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1886 Winchester Extra Lightweight Takedown -45-90 - Twist Rate
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October 7, 2023 - 3:56 pm
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I purchased a 1886 Winchester Extra Lightweight Takedown in 45-90. The rifling in the bore is in good condition.  The bore was cleaned thoroughly.

I have read that the twist rate for the 45-90’s was 1:32. Not sure if that applies to the Extra Lightweight Takedowns.  Hendershot’s recommendation was to loaded up 420 grain gas checks in both standard and medium pressure loads, standard pressure being 1550 FPS and the High Pressure at 2050 FPS.

At 25 yards, was having a tough time getting even the medium pressure loads to paper. I have orders 300 grain in both medium and High Pressure to see of the lower weight helps.

Is the twist rate any different for the ELWTD’s?  If so, what is the twist rate for this rifle?

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October 7, 2023 - 4:40 pm
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Have you tried jacketed bullets?  I use 300 grain jacketed bullets in my .45-90.  Mine is not an ELW.  Cast bullets performed miserably in it.  You mentioned your bore was, “good” – “good” can cover a lot of territory.  

Regarding your rate of twist, I have some pessimism reference books will tell you exactly what the twist rate is on your rifle.

Have you considered measuring it yourself?  Here is a very brief video of Larry Potterfield from Midway demonstrating the, “cleaning rod method” of measurement.  Given your rate of twist is much slower than the rifle he uses as a demonstration, you may have to do a bit of calculation as the flag won’t spin one full turn before you run out of barrel:

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October 7, 2023 - 6:10 pm
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In answer to your question about the rifling, Winchester used a 1:32 twist rate for all 45-90 rifles unless specifically ordered otherwise.  I have seen in the ledger records for at least two 45-90 rifles “rifled like 45-70” indicating a 1:22 twist rate. 

From past experience, the 1:32 twist rate will stabilize bullet weights up to 350-grains, but performs very poorly with the standard 405-grain 45-70 bullets.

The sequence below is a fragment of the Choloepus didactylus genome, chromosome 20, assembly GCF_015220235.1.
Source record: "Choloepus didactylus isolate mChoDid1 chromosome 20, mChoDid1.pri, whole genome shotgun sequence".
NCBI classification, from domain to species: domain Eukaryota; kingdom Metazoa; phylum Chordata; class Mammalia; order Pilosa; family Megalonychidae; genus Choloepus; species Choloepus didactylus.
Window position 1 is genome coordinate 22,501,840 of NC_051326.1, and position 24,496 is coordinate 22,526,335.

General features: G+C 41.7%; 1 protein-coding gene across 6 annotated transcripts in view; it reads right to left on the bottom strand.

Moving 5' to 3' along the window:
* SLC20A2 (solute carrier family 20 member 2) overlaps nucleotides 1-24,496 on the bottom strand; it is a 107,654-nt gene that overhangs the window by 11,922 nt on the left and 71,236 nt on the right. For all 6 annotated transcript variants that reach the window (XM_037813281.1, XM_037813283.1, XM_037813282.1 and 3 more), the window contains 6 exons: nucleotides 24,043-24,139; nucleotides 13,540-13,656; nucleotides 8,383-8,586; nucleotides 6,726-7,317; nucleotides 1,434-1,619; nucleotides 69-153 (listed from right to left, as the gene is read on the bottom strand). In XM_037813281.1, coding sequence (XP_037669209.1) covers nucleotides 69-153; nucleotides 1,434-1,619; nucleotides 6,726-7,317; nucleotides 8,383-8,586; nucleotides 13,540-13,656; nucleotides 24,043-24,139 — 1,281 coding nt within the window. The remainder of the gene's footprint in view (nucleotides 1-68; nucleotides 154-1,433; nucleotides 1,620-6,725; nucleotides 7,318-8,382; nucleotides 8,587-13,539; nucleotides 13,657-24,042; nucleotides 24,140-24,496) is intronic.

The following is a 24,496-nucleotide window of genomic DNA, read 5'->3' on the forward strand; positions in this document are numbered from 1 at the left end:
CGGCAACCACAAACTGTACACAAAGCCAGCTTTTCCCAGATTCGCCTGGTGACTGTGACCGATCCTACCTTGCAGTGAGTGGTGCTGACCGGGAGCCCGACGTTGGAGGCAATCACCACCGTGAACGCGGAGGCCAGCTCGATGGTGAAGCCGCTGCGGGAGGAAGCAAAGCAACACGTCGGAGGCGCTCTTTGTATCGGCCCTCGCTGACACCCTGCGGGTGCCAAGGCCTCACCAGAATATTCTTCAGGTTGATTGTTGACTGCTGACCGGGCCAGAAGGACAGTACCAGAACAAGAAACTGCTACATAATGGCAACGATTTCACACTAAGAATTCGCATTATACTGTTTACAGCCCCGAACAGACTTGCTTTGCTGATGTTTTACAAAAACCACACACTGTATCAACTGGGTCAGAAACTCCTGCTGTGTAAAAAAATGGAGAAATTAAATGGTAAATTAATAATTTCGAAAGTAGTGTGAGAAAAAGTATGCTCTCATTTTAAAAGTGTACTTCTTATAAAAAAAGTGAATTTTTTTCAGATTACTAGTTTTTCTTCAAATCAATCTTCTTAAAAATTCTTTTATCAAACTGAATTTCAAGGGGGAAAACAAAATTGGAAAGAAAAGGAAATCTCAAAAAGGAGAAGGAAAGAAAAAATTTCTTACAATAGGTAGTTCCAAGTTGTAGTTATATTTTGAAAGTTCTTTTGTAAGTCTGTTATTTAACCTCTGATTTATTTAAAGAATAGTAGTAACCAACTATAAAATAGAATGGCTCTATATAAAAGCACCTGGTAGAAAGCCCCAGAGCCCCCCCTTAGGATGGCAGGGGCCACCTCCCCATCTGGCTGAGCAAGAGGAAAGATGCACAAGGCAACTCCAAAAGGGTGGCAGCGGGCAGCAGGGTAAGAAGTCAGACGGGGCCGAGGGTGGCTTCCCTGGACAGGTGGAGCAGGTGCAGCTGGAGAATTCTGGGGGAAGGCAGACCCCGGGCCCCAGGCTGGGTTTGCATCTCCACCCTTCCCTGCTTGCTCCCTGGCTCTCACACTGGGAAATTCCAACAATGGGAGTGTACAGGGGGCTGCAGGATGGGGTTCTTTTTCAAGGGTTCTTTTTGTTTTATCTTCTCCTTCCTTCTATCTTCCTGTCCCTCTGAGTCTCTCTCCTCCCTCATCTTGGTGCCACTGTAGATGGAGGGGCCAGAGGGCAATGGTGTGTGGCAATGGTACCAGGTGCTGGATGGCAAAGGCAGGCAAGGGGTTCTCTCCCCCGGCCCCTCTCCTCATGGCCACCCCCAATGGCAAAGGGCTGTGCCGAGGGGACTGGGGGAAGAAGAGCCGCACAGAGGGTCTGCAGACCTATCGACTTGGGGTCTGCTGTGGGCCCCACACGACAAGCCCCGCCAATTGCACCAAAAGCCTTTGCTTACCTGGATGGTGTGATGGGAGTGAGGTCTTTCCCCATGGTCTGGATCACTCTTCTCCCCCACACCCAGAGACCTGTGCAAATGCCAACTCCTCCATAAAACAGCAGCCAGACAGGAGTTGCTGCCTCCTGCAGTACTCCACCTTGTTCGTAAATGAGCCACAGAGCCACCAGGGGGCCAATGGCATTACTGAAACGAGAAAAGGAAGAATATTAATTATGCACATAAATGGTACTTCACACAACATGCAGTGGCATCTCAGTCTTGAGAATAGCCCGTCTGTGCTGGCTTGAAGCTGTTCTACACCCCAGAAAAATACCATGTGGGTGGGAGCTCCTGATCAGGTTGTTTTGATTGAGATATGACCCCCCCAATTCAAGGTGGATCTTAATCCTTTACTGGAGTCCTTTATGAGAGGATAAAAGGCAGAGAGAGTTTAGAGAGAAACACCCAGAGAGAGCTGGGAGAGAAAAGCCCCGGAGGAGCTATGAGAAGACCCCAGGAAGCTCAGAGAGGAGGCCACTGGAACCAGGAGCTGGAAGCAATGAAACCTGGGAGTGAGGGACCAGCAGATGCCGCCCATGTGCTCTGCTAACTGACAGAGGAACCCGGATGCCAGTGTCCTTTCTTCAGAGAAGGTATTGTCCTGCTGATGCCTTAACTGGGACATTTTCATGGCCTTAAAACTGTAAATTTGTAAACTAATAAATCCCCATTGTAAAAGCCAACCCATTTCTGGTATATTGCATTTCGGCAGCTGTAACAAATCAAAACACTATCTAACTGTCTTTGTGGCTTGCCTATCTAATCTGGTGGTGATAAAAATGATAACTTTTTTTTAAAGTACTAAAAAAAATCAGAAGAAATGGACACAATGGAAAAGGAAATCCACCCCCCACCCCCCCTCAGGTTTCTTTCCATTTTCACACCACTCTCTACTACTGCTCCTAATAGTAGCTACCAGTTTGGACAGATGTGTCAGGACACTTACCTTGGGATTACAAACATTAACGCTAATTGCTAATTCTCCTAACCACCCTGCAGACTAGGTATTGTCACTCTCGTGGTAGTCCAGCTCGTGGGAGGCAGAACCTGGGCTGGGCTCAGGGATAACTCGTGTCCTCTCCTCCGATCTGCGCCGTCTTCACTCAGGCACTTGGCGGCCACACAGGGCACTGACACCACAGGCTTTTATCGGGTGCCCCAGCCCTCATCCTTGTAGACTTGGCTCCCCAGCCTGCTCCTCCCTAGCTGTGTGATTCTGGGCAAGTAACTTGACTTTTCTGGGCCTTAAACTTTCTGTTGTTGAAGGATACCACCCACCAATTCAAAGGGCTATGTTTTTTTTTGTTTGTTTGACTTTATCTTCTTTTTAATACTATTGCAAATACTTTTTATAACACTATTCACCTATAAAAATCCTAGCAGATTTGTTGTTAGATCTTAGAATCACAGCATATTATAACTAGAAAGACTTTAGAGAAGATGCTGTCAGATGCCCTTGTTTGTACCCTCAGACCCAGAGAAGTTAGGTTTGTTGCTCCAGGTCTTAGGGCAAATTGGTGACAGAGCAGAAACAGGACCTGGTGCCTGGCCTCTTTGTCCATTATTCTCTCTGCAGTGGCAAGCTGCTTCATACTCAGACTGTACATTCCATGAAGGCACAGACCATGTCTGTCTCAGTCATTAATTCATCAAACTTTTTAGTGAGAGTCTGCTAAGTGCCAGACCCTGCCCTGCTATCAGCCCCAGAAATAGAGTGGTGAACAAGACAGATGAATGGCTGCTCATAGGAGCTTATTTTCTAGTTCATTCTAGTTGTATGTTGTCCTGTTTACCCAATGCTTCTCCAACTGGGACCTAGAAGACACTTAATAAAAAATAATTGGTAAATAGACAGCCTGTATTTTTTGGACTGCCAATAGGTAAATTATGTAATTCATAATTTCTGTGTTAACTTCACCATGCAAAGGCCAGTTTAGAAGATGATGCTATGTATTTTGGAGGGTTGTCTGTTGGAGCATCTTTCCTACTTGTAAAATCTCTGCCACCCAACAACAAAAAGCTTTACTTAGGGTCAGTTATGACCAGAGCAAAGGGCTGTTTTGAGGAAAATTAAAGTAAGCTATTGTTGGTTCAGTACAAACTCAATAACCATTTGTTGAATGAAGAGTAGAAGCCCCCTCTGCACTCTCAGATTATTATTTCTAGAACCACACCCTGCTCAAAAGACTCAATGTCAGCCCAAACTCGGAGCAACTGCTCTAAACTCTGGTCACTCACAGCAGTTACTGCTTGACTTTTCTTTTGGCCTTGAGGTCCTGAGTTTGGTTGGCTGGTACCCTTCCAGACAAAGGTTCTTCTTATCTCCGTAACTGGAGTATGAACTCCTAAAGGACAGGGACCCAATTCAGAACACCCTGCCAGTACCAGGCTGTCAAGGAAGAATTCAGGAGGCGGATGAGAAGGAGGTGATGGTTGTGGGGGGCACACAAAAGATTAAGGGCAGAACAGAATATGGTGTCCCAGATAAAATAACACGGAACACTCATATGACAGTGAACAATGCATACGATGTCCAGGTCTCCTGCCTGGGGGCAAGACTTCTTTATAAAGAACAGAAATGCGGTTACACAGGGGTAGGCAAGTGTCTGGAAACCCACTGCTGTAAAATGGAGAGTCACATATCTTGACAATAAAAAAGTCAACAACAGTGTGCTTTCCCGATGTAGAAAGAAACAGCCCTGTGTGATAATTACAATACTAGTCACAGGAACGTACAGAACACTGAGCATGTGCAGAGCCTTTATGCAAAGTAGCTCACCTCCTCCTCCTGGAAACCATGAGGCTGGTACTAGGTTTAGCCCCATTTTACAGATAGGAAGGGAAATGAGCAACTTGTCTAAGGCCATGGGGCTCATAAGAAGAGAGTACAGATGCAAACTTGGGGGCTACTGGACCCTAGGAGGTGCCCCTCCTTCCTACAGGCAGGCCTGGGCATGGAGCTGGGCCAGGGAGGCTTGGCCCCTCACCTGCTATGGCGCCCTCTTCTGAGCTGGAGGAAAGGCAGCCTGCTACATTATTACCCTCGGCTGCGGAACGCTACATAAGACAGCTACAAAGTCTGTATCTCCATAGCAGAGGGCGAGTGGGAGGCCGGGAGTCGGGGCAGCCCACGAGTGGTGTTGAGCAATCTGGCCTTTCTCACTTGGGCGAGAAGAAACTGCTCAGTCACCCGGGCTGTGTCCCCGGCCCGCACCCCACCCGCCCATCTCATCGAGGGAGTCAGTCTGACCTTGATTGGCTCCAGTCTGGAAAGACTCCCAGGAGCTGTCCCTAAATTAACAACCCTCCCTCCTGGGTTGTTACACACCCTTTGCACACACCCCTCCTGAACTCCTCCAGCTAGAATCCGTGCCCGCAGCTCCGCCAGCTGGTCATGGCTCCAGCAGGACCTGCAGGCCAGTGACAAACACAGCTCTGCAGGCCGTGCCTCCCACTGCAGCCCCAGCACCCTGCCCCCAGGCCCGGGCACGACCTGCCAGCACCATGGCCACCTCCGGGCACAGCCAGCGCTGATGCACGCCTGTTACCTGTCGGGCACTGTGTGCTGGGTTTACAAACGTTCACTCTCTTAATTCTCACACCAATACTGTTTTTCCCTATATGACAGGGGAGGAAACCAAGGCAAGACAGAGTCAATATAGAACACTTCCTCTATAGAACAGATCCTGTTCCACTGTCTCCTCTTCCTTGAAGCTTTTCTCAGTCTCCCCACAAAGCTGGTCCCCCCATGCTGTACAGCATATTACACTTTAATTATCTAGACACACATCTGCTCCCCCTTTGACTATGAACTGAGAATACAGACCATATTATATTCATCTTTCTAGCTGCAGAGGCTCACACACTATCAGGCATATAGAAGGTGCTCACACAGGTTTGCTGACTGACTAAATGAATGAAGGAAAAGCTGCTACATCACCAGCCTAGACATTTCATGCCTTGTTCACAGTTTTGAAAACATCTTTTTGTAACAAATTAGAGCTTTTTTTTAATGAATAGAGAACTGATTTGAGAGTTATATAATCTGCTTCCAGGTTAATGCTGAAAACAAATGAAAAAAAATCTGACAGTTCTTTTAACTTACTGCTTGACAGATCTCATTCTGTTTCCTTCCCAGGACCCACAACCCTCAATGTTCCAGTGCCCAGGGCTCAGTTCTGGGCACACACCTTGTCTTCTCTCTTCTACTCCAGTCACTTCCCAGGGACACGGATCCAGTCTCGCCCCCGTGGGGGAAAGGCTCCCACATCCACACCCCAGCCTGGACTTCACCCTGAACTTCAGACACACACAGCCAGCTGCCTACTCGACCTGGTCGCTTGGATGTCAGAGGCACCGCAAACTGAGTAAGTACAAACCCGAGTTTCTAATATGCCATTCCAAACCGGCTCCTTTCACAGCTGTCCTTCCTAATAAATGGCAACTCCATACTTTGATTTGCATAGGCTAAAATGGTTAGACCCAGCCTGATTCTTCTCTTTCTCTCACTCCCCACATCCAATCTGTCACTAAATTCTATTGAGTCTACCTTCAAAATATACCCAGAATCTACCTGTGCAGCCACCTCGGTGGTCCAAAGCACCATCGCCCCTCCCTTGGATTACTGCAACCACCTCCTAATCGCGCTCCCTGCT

Bert

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October 7, 2023 - 6:49 pm
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steve004 said
Have you tried jacketed bullets?  I use 300 grain jacketed bullets in my .45-90.  Mine is not an ELW.  Cast bullets performed miserably in it.  You mentioned your bore was, “good” – “good” can cover a lot of territory.  

Regarding your rate of twist, I have some pessimism reference books will tell you exactly what the twist rate is on your rifle.

Have you considered measuring it yourself?  Here is a very brief video of Larry Potterfield from Midway demonstrating the, “cleaning rod method” of measurement.  Given your rate of twist is much slower than the rifle he uses as a demonstration, you may have to do a bit of calculation as the flag won’t spin one full turn before you run out of barrel:

  

Steve – Thank you!  The new rounds ordered from Hendershot’s are 300 grain TSX- FN’s.  Understand the comment about bore condition.  I don’t have a bore scope, so my judgements are based upon what can be seen to teh naked eye.  The bore has no visible signs of pitting.  The lands and grooves are strong, but certainly not what I would consider great.  Thanks for teh video.  I have not seen the flag trick.  I used to use aluminum cleaning rods and could mark the rod, however, I am now using fiberglass Tipton cleaning rods and could not mark the rod. I will have to try what is shown in the video.  Thank you!